The tone in which this person said he had to laugh at my CV took me by surprise, I tried to ignore the fact that I had just been plainly insulted, almost like I had to put that in my CV just to make it sound more interesting. I continued with the conversation trying to focus on what RedHat could potentially offer me.

    The interview ended well -of course, the person on the other line must have felt his ego take a boost- which led to another phone call from the recruiter organizing a second interview with another person.

    I got the call as scheduled and it all seemed to go well; the usual questions about "what and why", and then... Again, let's put things into context; I have been involved, mainly, with start-ups for as long as I can remember, it made me happy and I am proud I went that route. Not only has it been a very enriching path but it has also given me the opportunity to fully unleash my creative power and build some of the most amazing things.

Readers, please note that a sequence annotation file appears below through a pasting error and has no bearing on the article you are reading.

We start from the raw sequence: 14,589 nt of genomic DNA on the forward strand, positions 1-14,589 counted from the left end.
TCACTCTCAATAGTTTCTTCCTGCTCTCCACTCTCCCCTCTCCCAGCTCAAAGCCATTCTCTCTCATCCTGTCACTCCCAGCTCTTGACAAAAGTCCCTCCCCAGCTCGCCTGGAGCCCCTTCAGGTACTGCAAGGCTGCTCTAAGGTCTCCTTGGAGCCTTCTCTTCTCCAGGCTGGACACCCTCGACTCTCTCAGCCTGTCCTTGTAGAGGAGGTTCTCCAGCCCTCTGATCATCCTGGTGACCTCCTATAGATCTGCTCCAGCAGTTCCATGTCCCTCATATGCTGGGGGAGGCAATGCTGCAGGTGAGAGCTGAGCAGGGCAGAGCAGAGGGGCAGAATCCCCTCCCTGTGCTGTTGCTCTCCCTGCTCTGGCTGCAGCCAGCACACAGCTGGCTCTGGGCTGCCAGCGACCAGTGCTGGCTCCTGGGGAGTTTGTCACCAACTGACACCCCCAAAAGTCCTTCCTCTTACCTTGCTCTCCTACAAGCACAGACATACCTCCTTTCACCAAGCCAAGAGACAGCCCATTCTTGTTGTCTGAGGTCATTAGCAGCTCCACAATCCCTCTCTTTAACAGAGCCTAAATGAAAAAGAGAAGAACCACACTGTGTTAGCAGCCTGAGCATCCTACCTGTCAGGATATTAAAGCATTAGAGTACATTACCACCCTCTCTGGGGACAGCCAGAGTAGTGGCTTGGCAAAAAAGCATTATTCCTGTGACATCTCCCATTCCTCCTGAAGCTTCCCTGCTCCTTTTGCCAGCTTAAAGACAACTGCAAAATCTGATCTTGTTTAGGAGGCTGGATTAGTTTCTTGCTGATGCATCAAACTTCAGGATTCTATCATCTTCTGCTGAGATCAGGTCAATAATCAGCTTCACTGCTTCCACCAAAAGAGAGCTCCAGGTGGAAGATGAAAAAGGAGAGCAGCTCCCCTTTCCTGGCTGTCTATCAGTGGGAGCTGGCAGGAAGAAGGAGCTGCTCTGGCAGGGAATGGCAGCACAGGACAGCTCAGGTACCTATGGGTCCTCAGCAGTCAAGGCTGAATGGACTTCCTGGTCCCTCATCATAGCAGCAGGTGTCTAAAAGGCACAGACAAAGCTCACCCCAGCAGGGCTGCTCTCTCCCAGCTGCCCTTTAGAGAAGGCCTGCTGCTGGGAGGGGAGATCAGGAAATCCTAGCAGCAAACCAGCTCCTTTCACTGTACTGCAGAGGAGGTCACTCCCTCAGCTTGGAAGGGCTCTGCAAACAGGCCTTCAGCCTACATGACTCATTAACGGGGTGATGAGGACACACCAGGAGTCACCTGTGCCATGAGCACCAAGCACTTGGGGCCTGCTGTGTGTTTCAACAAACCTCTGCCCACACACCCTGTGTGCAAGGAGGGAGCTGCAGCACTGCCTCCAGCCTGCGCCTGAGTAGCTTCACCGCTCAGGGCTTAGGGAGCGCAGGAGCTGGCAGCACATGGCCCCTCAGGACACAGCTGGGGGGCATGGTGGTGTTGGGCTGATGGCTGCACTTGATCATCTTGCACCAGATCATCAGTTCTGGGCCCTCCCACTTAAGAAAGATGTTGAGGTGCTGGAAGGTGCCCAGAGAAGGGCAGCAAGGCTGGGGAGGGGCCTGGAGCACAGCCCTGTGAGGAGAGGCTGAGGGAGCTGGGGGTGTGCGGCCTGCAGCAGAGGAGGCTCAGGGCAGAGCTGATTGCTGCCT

Then, at some point, my interlocutor said he was extremely worried because of my start-up experience. "It does not seem you have much corporate experience and RedHat is NOT (stressing out the not) a start-up", he continued; "You cannot join a company like RedHat, with over 9000 employees, with a start-up mind set, we used to be a start-up, yes, 15 years ago. We are NOT (again, the stress on not) a start-up". - Interesting, wouldn't you agree?

    I guess the part that was actually funny was that they were calling me for a role I did not even apply for.

    I remember the days when tech companies thought it was cool to try to completely destroy the candidate at an interview. Companies like Google used to have this ridiculous recruitment process where, in the middle of a significant conversation, they would ask you how many tennis balls you can fit in a plane... To determine you reactive thinking, so they said. Absurd!